In 2021 I set about reconstructing an 1650s bodice from the Museum of London (MoL), object # A7004. The pattern for this bodice is provided in Patterns of Fashion 5. While not many portraits of women in England survive from this decade (this was the time of the Interregnum government under Parliament and Oliver Cromwell), and those that do often depict sitters in deshabille (undress), there are at least 2 surviving bodices from this period in English collections that can give us some idea of what elite fashions were like in England.
In terms of silhouette and general construction, 1650s and 1660s gown bodices are very similar: highly boned with a neckline that sits off the shoulders, and with low-set cartridge pleated sleeves. This was generally true on the continent as well (especially in France and the Dutch Republic). For more on 1650s fashion and portraiture see the FIT NYC timeline here.
While bodices from the 1660s were more likely to lace down the back, it seems that those of the 1650s could lace up the front or back. Front lacing seems to have been characteristic of the early 1650s. There is another very similar velvet bodice (almost identical in terms of construction) to the MoL one that I’ve based my costume on. That bodice is from a private collection and is believed to have been worn by a young gentry woman named Mary Daugh when she married Robert Lawrence of Sevonhampton on the 8 April 1650 (PoF, p. 53-55).
Portraits from the first half of the 1650s also depict women in front-lacing bodices (with no stomachers).
The MoL bodice is made of aquamarine watered silk laid over an inner foundation of cream fustian stiffened with whalebone (baleen). Unfortunately, this bodice seems to have disappeared from the MoL online catalogue, but you can see images in the videos below.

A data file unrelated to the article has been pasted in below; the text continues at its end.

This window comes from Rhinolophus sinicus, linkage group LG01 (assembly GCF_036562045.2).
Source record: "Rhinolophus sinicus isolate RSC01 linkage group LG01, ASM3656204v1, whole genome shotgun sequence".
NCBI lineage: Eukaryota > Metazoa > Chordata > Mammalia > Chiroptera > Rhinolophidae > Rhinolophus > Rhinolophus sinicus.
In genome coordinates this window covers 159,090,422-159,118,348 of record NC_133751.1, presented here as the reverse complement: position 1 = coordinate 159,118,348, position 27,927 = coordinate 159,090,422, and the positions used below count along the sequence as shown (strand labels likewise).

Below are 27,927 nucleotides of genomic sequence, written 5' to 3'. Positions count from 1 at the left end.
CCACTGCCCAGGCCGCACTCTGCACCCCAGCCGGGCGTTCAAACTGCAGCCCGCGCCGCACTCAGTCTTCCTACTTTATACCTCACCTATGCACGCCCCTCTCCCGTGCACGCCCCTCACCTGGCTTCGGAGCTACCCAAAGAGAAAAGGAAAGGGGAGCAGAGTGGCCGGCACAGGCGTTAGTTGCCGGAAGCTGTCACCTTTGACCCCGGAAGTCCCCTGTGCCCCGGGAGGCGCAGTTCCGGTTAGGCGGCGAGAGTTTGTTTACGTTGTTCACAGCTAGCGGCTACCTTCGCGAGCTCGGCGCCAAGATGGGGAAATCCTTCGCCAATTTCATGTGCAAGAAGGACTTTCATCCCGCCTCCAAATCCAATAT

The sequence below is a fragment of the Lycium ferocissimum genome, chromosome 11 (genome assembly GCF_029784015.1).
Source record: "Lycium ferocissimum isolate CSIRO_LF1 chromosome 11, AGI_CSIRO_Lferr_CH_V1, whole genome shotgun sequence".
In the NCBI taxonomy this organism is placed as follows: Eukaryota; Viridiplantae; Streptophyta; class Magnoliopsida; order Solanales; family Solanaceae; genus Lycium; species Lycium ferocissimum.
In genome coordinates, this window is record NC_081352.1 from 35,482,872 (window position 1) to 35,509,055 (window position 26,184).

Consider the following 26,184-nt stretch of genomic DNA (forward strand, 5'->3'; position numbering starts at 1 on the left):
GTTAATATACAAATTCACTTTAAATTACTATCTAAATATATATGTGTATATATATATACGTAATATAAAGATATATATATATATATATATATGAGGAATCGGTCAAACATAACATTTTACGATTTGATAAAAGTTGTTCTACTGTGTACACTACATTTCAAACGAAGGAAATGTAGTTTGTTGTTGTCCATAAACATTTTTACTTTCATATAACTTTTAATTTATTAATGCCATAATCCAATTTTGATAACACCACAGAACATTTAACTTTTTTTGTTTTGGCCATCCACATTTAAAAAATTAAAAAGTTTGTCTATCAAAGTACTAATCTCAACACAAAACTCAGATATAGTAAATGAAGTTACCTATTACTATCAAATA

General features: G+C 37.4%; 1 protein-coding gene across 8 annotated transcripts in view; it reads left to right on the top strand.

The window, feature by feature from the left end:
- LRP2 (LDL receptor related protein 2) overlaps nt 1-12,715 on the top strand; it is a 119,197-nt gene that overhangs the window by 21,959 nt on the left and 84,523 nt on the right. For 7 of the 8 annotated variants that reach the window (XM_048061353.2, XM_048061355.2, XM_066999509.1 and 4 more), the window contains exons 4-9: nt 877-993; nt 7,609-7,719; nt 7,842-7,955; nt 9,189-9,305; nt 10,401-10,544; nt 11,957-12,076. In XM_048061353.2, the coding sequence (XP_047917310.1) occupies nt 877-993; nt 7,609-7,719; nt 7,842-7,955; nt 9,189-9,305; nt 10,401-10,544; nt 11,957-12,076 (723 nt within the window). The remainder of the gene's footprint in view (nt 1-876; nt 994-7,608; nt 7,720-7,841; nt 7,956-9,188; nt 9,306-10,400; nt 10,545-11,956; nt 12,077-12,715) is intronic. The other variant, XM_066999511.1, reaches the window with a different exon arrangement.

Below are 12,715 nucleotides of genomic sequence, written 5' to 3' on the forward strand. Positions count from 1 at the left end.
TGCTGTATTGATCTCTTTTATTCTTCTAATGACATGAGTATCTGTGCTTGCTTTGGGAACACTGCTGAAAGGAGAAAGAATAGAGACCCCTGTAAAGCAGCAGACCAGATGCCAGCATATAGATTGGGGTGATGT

I wanted to use my gown to double as a Halloween costume (a witch), so although many portraits show that soft pastels formed a lot of the colour palette of elite dress during the 1650s, I decided to go with a brown coloured silk. This brown is what I think was called ‘sad coloured’ (a description that always makes me chuckle), a colour that was common in descriptions of dress from the mid-late 17th century.
The skirt (petticoat) for this gown is based on the skirt of the Silver Tissue Dress c. 1660s at the Fashion Museum in bath. You can see detailed photographs of the bodice and skirt here. It is very characteristic of skirts in the second half of the 17th century: cartridge or knife pleats into a narrow waistband that ties at the back, as depicted on the fashion doll Lady Clapham.
- 5.5m of silk taffeta (137 cm wide bolts).
- 1m cotton drill (in place of fustian). If was to make again I’d use a thick linen or cotton canvas.
- <1m Silk chiffon (in place of silk sarcenet) for sleeve interlining.
- silk and linen threads.
- 8mm wide cable ties (in lieu of synthetic baleen, which I would suggest going for but I was in a pandemic lockdown so hard to source at the time).
These videos are taken from my Instagram stories where I documented the making process as I went. They are by no means exhaustive tutorials but hopefully are useful to anyone who wants to make this bodice too!
The bodice is completely hand sewn, except for the boning channels which were machine sewn (it’s my least favourite part and I avoid hand sewing them if I can!). Some of my stitching could have been neater / closer together (I was working to a deadline so was under the pump) and there are instances where I wouldn’t have used certain materials (cotton drill), made my seams wider, etc. Overall though, I’m very happy with the result. It worked perfectly as a witch costume too.